This article was originally published by Radio Free Europe/Radio Liberty and is reprinted with permission.
Satellite images suggest Iran is preparing to launch a satellite into space after three failed rocket launches last year, reports say, as part of a program viewed by the United States as a cover for ballistic missile development.
“Yes, a site is being prepared for placing the Zafar satellite into orbit,” Iranian Minister of Information and Communications Technology Mohammad Javad Azari-Jahromi tweeted late on January 27, responding to a U.S. media report saying Iran was preparing for a launch at the Imam Khomeini Space Center in Semnan Province.
The minister said Tehran planned to launch five other satellites into orbit this year.
The apparent preparations for a rocket launch follow two failed launches of the Payam and Doosti satellites in January and February last year, and a launchpad rocket explosion in August.
Since 2009, Iran has sent several satellites into orbit. The United States has accused Tehran of using the technology as part of an effort to develop ballistic missiles capable of delivering nuclear weapons. Tehran has denied the accusation.
Satellite photos taken on January 26 by the San Francisco-based commercial company Planet Labs Inc. and shared via the Middlebury Institute of International Studies at Monterey show work at a launchpad at the Imam Khomeini Space Center.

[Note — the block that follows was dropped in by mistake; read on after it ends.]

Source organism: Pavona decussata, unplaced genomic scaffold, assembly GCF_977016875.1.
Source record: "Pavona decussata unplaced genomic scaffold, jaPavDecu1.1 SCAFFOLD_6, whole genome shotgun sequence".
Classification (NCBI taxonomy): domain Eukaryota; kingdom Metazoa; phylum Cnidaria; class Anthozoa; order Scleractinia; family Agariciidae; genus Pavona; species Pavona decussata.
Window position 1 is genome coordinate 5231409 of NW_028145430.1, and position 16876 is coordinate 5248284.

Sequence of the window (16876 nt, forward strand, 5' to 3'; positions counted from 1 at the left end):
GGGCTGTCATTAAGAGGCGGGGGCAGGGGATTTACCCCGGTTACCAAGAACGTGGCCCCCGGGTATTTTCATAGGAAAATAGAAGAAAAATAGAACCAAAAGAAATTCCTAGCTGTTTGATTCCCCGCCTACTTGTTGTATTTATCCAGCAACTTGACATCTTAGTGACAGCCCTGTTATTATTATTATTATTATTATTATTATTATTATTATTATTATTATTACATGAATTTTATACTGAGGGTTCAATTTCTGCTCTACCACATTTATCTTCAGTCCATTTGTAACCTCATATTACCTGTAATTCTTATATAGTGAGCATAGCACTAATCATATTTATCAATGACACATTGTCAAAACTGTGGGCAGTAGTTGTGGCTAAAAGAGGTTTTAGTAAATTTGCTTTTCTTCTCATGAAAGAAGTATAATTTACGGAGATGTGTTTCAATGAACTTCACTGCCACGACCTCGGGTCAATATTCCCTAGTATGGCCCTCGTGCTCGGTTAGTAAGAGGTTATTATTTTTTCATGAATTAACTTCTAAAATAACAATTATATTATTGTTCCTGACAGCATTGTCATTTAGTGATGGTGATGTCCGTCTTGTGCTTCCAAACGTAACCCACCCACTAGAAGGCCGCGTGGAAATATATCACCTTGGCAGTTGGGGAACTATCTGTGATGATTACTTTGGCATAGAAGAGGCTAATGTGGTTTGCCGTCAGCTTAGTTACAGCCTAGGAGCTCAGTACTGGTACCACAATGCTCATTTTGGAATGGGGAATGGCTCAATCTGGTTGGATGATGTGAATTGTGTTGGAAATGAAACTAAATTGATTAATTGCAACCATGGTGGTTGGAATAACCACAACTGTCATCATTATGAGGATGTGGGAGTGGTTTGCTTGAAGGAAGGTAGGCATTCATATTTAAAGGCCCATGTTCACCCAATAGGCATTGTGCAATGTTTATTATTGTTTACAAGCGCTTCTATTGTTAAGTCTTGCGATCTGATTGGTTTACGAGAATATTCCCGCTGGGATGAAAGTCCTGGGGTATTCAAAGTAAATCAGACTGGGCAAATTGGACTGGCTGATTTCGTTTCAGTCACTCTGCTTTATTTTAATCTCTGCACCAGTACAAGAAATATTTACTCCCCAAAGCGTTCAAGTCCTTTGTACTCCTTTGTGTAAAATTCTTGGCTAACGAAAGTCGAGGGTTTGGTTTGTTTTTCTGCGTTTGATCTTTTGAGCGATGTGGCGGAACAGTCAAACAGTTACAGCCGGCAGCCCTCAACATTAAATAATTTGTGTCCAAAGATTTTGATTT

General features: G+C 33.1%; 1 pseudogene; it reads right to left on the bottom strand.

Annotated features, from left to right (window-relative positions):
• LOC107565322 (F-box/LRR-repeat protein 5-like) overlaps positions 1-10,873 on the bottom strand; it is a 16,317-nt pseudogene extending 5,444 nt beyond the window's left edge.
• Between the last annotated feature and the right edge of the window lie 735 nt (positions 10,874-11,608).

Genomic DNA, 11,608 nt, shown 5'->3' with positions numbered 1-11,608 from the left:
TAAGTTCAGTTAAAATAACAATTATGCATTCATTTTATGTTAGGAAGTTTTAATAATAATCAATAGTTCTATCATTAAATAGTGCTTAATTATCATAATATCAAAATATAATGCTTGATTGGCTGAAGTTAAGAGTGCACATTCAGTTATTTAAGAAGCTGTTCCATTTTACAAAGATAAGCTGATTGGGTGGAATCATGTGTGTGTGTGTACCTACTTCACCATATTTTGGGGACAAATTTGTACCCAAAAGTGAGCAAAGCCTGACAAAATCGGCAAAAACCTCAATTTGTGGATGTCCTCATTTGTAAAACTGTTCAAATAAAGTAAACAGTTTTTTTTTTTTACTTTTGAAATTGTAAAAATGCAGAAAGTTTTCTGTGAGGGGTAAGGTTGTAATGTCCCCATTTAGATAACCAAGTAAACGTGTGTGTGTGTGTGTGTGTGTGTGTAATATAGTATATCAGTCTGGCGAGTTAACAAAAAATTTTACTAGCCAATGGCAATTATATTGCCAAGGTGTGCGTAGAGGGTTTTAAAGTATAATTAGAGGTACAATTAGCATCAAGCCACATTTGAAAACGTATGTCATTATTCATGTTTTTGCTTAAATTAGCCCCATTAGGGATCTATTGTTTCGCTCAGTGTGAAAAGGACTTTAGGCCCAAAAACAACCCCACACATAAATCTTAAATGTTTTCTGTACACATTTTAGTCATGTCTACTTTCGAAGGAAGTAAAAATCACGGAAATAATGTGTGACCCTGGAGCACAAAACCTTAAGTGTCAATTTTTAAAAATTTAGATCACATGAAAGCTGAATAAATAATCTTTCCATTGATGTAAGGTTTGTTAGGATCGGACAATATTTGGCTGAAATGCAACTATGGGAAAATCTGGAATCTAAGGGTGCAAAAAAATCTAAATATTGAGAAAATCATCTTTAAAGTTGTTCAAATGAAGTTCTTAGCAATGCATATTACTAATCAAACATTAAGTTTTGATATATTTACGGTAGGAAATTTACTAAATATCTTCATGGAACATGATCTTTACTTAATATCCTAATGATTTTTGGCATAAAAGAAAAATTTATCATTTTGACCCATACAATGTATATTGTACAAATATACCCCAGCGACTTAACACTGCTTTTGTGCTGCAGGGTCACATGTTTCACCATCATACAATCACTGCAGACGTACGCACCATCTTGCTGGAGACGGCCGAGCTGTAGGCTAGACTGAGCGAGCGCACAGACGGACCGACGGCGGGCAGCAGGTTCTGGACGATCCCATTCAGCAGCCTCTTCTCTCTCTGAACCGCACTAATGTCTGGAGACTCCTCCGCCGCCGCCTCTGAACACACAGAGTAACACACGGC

The images also show more cars and activity at a facility at the space center, located about 230 kilometers southeast of Tehran.
“It looks pretty clearly to us like Iran is going to try and put a satellite into space,” Jeffrey Lewis, a professor at the Middlebury Institute who tracks Iran’s space program.
The increased activity at the Imam spaceport come as the country prepares to mark the 41st anniversary of its 1979 Islamic Revolution.
The U.S. pullout from Iran’s 2015 nuclear deal with world powers last year and its reimposition of sanctions against the country has heightened tensions between Tehran and Washington.
The United States has reimposed crippling sanctions on the Iranian economy, while Iran has gradually reduced its commitments under the deal.
Tensions culminated earlier this month after top Iranian military commander Qasem Soleimani was killed in a U.S. drone strike in Baghdad, prompting Iran to retaliate with a missile attack against two bases housing U.S. forces in Iraq.